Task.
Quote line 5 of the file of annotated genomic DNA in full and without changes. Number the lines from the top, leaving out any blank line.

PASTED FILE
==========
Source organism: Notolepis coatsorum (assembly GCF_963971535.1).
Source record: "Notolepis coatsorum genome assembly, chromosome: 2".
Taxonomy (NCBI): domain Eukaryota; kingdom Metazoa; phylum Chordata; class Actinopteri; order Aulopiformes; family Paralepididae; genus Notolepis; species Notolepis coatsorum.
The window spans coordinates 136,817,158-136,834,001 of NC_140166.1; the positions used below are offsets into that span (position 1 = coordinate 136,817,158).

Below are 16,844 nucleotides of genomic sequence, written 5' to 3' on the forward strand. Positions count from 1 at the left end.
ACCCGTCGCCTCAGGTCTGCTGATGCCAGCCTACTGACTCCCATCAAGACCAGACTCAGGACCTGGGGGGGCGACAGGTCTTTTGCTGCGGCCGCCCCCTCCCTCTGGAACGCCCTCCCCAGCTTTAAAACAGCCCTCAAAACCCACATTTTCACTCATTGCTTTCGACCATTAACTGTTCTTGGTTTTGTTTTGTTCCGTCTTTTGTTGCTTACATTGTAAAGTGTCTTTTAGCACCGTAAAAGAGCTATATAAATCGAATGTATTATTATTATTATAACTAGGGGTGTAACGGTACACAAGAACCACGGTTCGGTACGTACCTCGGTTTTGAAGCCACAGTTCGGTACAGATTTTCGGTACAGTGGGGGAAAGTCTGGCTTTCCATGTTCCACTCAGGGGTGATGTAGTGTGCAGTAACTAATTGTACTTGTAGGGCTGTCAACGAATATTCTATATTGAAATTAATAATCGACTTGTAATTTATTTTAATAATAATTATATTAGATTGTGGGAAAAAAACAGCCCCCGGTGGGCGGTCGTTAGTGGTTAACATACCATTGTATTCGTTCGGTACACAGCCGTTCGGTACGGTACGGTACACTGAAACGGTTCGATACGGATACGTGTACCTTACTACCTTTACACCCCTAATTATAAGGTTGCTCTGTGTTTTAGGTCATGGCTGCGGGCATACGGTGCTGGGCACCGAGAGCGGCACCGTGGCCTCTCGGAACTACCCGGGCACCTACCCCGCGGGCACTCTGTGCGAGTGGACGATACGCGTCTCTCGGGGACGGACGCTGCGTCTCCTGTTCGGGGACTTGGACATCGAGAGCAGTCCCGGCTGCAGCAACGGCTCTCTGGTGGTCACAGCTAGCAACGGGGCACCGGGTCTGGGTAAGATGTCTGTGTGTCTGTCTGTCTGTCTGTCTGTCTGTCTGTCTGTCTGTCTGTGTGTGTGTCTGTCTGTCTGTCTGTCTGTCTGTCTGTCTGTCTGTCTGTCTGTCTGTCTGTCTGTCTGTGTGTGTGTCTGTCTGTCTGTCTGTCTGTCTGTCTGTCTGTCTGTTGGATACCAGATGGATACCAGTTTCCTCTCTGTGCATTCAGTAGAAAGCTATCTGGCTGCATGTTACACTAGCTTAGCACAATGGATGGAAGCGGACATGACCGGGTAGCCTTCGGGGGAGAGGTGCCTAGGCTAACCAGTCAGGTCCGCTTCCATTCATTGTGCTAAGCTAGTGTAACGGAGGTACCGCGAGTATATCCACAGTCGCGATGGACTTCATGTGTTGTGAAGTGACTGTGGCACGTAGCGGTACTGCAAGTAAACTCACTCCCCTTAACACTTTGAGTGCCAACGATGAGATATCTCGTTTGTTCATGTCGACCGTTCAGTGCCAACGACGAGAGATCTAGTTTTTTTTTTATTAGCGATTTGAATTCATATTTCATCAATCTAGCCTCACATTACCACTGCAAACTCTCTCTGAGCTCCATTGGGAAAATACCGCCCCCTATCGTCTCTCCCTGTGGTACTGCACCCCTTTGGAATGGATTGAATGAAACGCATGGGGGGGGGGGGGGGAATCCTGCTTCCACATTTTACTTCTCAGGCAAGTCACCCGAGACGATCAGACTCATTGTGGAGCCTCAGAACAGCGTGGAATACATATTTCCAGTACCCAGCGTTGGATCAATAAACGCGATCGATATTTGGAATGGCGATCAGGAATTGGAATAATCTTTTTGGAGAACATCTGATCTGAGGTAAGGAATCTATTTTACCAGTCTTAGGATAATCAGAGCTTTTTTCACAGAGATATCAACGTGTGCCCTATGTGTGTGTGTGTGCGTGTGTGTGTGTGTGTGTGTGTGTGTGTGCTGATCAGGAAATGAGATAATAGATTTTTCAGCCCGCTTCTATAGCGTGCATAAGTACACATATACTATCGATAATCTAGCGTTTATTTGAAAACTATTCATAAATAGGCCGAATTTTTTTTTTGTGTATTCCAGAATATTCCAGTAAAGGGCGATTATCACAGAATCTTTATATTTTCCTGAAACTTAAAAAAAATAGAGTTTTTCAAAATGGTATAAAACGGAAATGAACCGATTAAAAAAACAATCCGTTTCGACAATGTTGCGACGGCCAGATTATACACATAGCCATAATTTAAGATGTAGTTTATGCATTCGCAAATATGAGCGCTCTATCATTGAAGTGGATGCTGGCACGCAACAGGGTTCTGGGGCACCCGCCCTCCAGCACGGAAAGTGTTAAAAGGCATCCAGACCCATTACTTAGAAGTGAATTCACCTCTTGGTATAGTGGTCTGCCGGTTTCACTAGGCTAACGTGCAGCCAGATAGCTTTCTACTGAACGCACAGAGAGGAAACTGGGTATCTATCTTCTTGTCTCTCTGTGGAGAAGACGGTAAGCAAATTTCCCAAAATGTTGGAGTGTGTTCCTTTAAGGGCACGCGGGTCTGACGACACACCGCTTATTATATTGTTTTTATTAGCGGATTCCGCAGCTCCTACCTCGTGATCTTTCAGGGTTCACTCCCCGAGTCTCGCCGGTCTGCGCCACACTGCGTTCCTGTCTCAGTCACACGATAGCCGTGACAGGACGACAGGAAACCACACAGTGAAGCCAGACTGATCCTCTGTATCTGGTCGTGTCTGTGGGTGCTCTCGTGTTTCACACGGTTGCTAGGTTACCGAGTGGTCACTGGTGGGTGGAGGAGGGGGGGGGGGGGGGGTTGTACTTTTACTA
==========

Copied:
Below are 16,844 nucleotides of genomic sequence, written 5' to 3' on the forward strand. Positions count from 1 at the left end.